Her only mistake was that she accepted Maldonado’s money too readily, which marked, in her words, the moment when she began to descend ‘the path leading down to this awful abyss’ (Iris, V, 411). As the acts unfold, Maldonado lets her know that it has always been his plan to make her depend on him financially. She, then, loses the last remains of a good reputation by conceding to move into his house. In the same way as she hasn’t been aware of Maldonado’s scheme at the beginning, she does not seem to have been alert to the ramifications of such a move.146 Although her situation as an outcast of society was to a large part prompted by her liaison with Laurence, the latter is not able to forgive her acceptance of Maldonado’s support and leaves her for good in the final act.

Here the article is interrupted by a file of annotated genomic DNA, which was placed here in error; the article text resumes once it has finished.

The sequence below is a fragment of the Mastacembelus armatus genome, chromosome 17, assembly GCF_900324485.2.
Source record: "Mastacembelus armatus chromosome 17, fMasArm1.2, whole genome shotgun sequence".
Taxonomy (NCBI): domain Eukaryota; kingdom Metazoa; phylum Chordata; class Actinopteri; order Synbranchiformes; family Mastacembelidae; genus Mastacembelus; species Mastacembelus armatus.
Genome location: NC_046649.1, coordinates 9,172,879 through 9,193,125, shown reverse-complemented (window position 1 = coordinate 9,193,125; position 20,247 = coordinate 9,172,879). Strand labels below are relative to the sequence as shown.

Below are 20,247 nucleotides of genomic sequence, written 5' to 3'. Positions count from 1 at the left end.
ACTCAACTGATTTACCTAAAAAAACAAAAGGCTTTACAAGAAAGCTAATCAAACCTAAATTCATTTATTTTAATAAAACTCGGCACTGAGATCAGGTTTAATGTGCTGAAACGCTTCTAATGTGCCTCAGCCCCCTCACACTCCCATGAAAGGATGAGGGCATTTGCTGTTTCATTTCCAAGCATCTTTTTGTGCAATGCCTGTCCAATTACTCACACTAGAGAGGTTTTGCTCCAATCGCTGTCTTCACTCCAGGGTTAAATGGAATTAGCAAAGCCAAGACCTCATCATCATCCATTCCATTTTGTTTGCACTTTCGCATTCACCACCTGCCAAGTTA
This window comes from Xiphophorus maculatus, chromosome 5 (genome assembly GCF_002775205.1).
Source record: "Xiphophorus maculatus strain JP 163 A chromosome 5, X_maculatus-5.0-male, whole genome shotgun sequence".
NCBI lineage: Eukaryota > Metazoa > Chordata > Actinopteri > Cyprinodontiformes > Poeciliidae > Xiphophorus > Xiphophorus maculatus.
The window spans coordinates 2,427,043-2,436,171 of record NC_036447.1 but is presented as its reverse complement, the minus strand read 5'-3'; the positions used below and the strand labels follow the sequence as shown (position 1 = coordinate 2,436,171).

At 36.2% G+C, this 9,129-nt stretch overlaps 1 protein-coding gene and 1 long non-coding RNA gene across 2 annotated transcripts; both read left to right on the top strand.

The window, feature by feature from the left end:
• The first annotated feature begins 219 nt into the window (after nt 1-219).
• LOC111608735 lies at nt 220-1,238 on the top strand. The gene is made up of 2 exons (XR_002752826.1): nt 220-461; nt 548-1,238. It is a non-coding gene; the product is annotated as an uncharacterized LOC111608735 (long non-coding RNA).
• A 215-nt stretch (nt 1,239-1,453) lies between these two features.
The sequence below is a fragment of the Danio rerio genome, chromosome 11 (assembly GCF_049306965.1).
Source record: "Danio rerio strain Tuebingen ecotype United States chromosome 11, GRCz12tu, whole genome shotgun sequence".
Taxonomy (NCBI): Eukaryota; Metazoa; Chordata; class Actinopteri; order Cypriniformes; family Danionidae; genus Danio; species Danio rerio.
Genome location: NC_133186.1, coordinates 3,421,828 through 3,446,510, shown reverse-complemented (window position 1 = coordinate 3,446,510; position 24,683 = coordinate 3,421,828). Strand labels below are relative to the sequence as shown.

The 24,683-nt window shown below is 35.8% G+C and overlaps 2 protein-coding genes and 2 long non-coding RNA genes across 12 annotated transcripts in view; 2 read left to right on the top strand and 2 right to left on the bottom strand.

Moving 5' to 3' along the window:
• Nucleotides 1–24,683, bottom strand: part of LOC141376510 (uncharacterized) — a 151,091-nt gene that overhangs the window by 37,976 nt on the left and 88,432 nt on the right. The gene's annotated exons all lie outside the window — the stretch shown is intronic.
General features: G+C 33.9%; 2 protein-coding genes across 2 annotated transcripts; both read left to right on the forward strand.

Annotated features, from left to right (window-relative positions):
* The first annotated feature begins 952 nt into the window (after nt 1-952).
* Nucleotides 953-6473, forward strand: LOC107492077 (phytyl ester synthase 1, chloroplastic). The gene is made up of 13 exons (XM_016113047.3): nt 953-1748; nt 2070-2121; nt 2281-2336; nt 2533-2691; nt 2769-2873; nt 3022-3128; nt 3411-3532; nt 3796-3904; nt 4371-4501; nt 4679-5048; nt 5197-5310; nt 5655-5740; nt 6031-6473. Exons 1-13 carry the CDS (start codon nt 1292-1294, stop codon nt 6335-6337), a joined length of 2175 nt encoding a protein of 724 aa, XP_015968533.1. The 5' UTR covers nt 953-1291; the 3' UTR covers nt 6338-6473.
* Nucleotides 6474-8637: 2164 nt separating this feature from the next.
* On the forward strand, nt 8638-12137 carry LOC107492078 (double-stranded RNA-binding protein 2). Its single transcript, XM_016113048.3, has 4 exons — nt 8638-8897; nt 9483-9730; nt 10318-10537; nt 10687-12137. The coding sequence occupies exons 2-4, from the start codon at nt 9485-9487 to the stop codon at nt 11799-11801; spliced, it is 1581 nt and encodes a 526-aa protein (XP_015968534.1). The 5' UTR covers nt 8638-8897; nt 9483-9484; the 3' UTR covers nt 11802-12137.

Having overheard their last conversation, Maldonado is highly enraged. Violently and abusively, he throws her out of his house at once even though he must be aware of the fact that this leaves her without anyone to turn to. Considering that her status as a Fallen Woman is less apparent than the one of Nelly Armroyd in Lost in London,, for example, this ending seems particularly cruel. It should be taken into consideration that her behaviour was regarded as much more indecent at the very beginning of the 20th century than it would be nowadays. Hamilton Fyfe, a contemporary of Pinero, seems to criticise Iris’ attitude and to put the blame for her failing entirely on her. He disapproves of her lack of understanding that a man does not want to depend on a woman in pecuniary terms. According to his interpretation of the play, Trenwith is an honest and upright character, whereas Iris is looked upon as spoilt and reckless because ‘she has no objection to making this young man play an unpleasantly equivocal part, no reluctance to become his mistress’ (Fyfe, Pinero’s Plays and Players, 214). He even goes as far as to speculate that Iris postpones going to Canada with Laurence because she secretly speculates that a more favourable position will turn up in the meantime. All her